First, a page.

Brent Price Still Stifled By Oversupply
Brent crude oil made its way toward $105 on Wednesday morning after falling to a nine-month low on Tuesday as soft global demand weighed on prices. The commodity traded at $104.82 at 6:20 GMT following the release of U.S. inventory data, which showed a larger than expected drop.
The American Petroleum Institute released a report showing that U.S. crude inventories had fallen 5.5 million barrels last week, compared to analysts’ expectations of a 1.7 million-barrel drop. Now, all eyes are on the Energy Information Administration’s version of the report, due out Wednesday.
Though U.S. economic data this week has been pointing to stronger demand in the number one oil-consuming nation, it hasn’t been enough to convince markets that global demand will increase enough to cover the current oversupply. With China still struggling and the Eurozone’s recovery losing momentum, many see supply outpacing demand for some time in the future.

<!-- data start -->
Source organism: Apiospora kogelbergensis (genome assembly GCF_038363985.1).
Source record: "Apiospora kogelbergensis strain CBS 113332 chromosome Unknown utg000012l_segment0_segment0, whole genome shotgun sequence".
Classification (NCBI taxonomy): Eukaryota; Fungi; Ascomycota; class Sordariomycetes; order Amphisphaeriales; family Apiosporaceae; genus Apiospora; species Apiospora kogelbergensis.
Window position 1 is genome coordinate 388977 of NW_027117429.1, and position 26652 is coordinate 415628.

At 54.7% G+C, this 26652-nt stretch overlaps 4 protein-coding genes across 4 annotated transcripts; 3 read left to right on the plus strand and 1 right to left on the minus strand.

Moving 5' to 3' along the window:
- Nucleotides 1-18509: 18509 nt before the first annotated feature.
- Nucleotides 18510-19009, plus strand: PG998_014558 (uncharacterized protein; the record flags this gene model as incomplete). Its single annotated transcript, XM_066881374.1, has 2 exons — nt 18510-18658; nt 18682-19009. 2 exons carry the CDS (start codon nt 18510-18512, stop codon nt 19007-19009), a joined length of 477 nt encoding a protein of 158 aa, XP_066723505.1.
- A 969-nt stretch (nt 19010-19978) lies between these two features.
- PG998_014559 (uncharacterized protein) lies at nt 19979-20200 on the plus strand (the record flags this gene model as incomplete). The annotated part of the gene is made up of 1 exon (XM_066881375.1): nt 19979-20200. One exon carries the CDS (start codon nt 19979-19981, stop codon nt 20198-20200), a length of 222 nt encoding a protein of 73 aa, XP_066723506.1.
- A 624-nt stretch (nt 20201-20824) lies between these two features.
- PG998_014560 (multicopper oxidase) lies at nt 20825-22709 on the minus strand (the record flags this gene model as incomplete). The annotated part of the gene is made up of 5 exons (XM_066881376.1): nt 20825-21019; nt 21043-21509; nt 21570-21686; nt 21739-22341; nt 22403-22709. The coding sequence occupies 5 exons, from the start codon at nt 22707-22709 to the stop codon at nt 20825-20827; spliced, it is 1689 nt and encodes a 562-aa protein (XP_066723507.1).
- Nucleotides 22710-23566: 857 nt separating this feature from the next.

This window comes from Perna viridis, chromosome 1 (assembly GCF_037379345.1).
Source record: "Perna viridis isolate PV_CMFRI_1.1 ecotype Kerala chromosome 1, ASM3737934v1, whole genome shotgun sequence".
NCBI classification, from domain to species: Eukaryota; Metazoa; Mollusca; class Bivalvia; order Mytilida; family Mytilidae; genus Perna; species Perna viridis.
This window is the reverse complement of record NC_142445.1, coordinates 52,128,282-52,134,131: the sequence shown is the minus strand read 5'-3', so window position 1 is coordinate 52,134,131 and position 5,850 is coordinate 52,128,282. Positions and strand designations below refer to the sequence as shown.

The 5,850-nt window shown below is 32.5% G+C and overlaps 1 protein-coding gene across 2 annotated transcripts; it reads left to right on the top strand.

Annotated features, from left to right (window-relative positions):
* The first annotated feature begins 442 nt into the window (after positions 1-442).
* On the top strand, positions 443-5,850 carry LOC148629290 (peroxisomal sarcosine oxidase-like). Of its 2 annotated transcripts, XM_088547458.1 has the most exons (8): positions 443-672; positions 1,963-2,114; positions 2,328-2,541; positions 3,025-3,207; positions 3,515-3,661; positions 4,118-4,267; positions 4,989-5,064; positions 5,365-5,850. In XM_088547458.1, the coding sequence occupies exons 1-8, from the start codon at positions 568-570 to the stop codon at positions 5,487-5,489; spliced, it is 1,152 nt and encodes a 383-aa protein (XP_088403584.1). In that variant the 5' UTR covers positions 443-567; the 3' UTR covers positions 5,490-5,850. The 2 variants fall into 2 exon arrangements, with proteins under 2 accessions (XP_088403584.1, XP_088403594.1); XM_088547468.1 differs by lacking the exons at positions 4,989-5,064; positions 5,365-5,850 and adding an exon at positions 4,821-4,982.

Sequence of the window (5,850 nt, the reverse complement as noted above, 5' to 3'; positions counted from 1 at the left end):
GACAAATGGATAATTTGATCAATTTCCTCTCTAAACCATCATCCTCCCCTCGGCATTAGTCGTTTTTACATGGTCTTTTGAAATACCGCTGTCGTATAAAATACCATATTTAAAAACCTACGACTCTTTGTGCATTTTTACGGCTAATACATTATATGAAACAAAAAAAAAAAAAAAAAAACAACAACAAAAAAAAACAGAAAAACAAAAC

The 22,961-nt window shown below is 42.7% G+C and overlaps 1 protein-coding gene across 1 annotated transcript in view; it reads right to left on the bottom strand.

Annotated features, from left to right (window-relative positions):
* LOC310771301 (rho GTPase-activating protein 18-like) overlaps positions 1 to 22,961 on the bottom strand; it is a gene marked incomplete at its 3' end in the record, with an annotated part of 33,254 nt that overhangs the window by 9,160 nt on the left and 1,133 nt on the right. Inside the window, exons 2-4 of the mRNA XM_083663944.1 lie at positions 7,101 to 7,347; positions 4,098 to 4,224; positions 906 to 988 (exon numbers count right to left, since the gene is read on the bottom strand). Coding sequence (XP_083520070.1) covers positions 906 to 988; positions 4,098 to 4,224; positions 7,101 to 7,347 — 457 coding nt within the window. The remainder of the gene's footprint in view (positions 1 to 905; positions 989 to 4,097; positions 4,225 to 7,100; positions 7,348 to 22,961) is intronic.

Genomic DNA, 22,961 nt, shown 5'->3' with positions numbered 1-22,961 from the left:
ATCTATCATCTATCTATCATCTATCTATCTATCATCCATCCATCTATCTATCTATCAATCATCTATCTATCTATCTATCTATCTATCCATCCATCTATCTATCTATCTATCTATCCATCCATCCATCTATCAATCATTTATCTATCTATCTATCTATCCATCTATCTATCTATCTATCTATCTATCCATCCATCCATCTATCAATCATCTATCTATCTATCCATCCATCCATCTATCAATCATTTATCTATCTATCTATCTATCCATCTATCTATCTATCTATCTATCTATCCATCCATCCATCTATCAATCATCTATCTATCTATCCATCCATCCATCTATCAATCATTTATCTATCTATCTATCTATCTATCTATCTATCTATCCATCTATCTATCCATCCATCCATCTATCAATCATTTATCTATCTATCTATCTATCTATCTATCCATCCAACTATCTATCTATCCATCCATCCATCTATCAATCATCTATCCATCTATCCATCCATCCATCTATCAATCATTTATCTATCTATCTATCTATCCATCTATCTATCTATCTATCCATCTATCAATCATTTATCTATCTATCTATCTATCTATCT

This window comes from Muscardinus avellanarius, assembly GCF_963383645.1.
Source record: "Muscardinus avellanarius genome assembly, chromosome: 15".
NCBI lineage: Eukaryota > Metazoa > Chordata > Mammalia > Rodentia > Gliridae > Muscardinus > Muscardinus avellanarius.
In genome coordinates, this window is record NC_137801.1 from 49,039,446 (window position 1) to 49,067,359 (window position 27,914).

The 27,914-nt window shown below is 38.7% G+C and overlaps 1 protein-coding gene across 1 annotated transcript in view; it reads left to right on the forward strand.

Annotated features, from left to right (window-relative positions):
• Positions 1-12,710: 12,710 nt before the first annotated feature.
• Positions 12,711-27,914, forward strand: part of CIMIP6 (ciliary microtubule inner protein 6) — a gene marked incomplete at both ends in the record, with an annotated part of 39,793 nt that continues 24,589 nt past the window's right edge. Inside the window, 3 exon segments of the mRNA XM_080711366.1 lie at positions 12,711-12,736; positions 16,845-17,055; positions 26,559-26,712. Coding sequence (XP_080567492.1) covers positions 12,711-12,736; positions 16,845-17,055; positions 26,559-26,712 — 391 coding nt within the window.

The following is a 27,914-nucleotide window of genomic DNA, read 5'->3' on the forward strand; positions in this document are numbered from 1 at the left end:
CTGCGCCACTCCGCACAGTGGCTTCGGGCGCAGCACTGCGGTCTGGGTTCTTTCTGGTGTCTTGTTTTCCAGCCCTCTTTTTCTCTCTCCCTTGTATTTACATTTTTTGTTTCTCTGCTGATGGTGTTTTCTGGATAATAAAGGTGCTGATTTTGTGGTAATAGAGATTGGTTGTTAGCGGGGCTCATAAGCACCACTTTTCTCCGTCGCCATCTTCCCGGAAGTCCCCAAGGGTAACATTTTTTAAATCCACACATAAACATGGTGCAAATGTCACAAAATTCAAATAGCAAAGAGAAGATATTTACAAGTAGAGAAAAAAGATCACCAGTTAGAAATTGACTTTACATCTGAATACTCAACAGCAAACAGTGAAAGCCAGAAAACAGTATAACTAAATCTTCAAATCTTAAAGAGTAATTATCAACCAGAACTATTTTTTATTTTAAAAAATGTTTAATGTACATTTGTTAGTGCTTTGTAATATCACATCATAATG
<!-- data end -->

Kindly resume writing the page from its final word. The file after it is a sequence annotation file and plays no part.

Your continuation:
Related Link: Brent Steady As Geopolitical Worry Weighs In
Meanwhile, Brent has been relatively unaffected by instability across the globe even as conflicts in the Middle East, Africa and Eastern Europe continue to worsen. CNBC reported that Moscow announced that it was planning to help Iran sell its crude, but withdrew the statement quickly afterward. Both Russian and Iranian oil exports are heavily sanctioned by the West, keeping some of their crude from the market.
Also troubling is the spiraling conflict in Iraq, where Islamist militants are expanding their stronghold in the north of the country. On Tuesday, Iranian officials said they are working to find a new leader for Iraq, as they believe current Prime Minister Nouri al-Maliki is unable to deal effectively with the uprising.
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